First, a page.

His teammates were at first hurt when he started weaning them from his social plans. But it wasn't long before they would come to deeply appreciate the changes in him. In April 2003, Williams announced he was taking the head job at North Carolina--a blow that made the Jayhawks' title loss feel like a pinprick. And without a balanced, headstrong Simien to guide them through the resulting storm, they might very well have lost their way.
AFTER WILLIAMS said goodbye to the team in the locker room of Allen Fieldhouse, Simien, in the embryonic stages of his conversion, stormed out, sniping at the media, "I gave my right arm for that man." Then he and his classmates got into Langford's Explorer and drove around town, avoiding reporters and their uncertain future.
Six days later, the school announced it was hiring Bill Self, whose reputation as a steely perfectionist at Illinois preceded him. Simien wasn't intimidated. During the first get-to-knowyou, on Easter Sunday, Wayne raised his hand and said, "What exactly did you tell the players at Illinois when you left?" The coach calmly explained: he wasn't picking players over players; it was about what he felt was best for his family.
"Wayne is a very deep thinker," Self says. "And he seeks things not on the surface. I felt going in that he would be one of the hardest sells."
From the first practice, Self's system of tough defense and half-court sets turned off the Jayhawks, who had thrived in Williams' fun-ball offense. The grumblings grew as the team struggled in December, losing to Stanford by six and then to Nevada by 14. After an awful road swing in February, in which the Jayhawks were blown out by Oklahoma State and Nebraska, Self took his team to see the movie Miracle. His point wasn't subtle. They had to come together, they had to believe.
The players weren't buying it. Self didn't know it at the time, but Simien and a few others were still talking to their old coach. Williams left each Jayhawk a voice mail before their first exhibition, apologizing and wishing them luck. As the team struggled more and more, some of them found comfort in their casual conversations with Williams. (The coach says he never talked to them about hoops; he simply offered warm words.)
Simien felt torn. His anger toward Williams faded with each of their chats, yet he was still wavering about the new system. "The way we had done things here had been so efficient," he says, "that we didn't think any other way could work."
But he also knew he should have faith, that being down wasn't in congress with his new walk. And so he turned to Pastor John for guidance. In their many meetings, a theme emerged: he had to be there for his teammates. Simien took to heart one of his favorite verses, James 1:2-4. "Consider it all joy, when you encounter trials, knowing that the testing of your faith produces endurance."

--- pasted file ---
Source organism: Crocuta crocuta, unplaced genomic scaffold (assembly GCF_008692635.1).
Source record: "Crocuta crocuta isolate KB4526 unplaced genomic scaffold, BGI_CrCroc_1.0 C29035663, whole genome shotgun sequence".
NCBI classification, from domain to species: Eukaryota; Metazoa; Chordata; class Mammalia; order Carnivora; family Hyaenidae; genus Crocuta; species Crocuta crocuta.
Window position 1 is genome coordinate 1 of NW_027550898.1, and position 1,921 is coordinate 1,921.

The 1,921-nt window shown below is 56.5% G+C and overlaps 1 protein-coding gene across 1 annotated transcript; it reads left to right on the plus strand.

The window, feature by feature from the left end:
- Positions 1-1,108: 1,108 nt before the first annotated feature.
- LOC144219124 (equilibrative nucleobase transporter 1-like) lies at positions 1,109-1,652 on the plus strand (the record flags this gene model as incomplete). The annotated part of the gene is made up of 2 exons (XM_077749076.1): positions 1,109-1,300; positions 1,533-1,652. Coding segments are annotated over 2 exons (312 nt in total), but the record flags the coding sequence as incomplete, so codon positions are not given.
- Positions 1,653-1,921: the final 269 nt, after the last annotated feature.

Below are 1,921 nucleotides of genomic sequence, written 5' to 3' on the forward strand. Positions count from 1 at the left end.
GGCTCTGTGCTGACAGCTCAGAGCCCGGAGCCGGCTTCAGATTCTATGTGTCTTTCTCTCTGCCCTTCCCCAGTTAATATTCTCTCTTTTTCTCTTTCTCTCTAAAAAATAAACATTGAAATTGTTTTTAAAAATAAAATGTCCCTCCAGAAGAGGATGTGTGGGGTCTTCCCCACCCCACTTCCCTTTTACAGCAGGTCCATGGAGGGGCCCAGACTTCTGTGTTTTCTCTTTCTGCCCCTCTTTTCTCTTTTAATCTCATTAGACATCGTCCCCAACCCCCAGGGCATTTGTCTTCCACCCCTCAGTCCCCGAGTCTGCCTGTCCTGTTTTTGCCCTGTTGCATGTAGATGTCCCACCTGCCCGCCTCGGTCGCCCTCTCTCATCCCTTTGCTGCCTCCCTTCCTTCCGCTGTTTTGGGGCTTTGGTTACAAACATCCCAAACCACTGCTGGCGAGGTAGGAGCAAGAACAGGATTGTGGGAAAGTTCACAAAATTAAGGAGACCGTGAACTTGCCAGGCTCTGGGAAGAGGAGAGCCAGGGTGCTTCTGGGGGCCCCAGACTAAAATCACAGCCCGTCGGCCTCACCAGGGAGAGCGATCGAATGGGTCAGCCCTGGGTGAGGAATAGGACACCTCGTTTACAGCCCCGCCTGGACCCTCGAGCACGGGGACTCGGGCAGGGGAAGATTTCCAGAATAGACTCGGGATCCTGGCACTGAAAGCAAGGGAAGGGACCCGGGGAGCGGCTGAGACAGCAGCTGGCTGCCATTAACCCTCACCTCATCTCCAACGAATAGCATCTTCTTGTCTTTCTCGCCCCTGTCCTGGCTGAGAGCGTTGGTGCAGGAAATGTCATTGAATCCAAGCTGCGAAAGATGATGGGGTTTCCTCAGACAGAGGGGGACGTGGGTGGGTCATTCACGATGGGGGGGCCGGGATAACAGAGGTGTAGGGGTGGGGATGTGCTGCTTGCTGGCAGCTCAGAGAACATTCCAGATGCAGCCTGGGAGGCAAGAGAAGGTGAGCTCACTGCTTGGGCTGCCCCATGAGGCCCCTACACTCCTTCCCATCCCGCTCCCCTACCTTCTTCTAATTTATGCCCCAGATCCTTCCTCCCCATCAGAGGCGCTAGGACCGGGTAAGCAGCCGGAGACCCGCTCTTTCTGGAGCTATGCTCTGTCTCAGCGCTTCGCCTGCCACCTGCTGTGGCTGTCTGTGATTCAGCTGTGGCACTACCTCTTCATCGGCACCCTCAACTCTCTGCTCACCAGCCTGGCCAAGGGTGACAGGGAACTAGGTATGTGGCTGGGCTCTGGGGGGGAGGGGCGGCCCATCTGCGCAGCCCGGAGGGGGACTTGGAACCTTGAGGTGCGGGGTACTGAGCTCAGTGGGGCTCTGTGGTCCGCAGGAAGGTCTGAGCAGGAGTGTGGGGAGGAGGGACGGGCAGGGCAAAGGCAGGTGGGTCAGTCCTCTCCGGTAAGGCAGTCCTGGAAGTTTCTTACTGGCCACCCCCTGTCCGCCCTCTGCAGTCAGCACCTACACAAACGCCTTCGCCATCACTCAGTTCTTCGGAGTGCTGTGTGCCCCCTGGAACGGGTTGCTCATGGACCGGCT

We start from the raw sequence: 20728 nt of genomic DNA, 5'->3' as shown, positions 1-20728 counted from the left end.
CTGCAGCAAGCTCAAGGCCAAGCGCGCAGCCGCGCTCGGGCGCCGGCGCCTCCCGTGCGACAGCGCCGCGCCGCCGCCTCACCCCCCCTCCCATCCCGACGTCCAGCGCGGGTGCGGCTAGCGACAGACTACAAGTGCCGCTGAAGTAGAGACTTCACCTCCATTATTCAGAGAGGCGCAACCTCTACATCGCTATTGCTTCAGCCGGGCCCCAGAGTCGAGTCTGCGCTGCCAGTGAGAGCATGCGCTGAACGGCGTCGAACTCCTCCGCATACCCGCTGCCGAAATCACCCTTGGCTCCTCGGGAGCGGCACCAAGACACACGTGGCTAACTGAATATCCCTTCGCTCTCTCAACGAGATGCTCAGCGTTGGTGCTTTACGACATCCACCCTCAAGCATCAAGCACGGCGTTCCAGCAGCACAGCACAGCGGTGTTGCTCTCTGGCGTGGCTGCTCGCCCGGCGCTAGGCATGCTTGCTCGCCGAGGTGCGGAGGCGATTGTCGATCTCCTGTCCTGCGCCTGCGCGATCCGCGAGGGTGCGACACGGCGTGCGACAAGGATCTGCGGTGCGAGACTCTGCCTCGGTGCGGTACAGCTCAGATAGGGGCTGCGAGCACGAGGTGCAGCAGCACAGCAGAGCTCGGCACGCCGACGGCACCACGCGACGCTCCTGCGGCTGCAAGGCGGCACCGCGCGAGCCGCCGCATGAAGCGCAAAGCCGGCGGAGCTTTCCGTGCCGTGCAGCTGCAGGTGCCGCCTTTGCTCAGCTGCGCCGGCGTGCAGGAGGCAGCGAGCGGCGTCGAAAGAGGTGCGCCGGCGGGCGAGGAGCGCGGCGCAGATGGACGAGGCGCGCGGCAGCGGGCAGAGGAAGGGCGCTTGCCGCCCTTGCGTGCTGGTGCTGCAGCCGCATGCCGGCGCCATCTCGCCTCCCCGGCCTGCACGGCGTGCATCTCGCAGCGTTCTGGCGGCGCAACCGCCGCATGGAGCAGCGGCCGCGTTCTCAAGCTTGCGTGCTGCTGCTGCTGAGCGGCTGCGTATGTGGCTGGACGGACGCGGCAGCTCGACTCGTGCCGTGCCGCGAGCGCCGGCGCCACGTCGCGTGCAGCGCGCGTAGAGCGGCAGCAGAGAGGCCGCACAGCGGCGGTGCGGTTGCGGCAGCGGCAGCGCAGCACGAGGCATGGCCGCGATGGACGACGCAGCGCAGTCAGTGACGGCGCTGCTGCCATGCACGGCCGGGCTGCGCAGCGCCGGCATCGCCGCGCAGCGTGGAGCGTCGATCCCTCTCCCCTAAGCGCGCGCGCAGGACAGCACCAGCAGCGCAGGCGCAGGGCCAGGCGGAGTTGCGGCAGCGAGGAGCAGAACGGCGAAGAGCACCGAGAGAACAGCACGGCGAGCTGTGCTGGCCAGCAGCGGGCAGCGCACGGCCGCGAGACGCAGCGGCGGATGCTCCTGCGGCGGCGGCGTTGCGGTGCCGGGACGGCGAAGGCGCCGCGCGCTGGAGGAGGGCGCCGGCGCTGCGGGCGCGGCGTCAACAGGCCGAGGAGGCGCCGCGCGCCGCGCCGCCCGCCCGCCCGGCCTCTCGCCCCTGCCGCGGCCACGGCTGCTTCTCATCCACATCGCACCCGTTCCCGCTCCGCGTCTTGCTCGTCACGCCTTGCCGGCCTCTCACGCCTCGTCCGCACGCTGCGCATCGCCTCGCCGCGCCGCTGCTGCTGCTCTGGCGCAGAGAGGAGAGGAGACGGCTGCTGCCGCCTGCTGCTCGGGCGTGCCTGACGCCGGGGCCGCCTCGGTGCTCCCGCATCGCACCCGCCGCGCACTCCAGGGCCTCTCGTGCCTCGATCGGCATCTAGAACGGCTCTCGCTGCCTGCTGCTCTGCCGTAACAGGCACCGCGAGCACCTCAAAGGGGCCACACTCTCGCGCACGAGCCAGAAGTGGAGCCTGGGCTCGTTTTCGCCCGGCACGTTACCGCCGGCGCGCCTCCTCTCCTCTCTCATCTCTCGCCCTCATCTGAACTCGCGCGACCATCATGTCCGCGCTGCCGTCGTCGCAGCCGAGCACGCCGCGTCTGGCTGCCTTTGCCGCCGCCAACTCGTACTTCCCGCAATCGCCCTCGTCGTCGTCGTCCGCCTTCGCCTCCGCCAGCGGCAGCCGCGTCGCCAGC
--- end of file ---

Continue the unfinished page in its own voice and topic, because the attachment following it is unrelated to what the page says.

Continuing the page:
With the season winding down and the Jayhawks still struggling to turn things around, Simien decided to speak up in a team meeting and right their course. Self is our coach, he said. He's going to be our coach. Deal with it. No excuses. Just in case anyone wasn't buying his conversion, Simien made sure to walk the walk the rest of the season, showing up to practice every day with a smile and an anything-Coach-says attitude.
"If Wayne isn't sold," says guard Stephen Vinson, "then nobody is sold." But once the Jayhawks saw that Simien had bought in, everyone else did. Down the stretch, the Jayhawks started to click, wiping out Oklahoma, then beating Missouri on the road in the regular-season finale. "All of a sudden," Self says, "they thought they were world-beaters again."
The Jayhawks almost made it to their third straight Final Four in March, losing in overtime to Georgia Tech in the St. Louis Regional final. It was another heartbreaking Tourney defeat. But Simien wasn't inconsolable this time. Instead, as he boarded the team bus for the ride home, he was all good vibes. Not only had they endured their trial of a season, they had emerged a better team in the end.
AFTER PASTOR John wraps up his sermon on freedom, Simien helps stack a room full of chairs, then heads out to his pickup, the same one whose speakers once announced his arrival. There's a new sticker on the back now: "Truckin' for Jesus." Over the summer, his ride was stolen but quickly recovered. When he got it back, he decided not to replace the missing 20-inch rims. He also ditched the "Big Dub #23" decal. With it went the last vestiges of his old life. "No, man, I don't need those things," he says now, turning the ignition. "I had gotten those … before."
Now it's … after. His constant smile has carried over to this season, and so has his killer play: he leads the team with 17.7 ppg and 10.6 rpg. Meanwhile, his calm has insulated the Jayhawks from adversity. When Simien was sidelined with a thumb injury for four games in January, his teammates picked up the slack in clash-of-the-titans victories over Georgia Tech and Kentucky. After his return, the Jayhawks got blown out in their first loss of the season, at Villanova on Jan. 22. No worries. Three days later, the team took it out on Baylor behind their senior big man's 18 points and seven boards. Consider it all joy, when you encounter trials.
Of course, so much remains in front of them. But Simien says he's confident he knows the waymuch like the long, gravel road spread out before him now, on this Sunday afternoon. He's taking the back way to campus, past the trees and streams. He likes it out here, where few others go. The truck cuts through the arbor shadows. Gospel music fills the cab. The tires spin on the loose rock, leaving behind a wake of dust.
"Come on," says Simien, lightly gripping the wheel, a beatific smile covering his face. "It's a great day to be alive."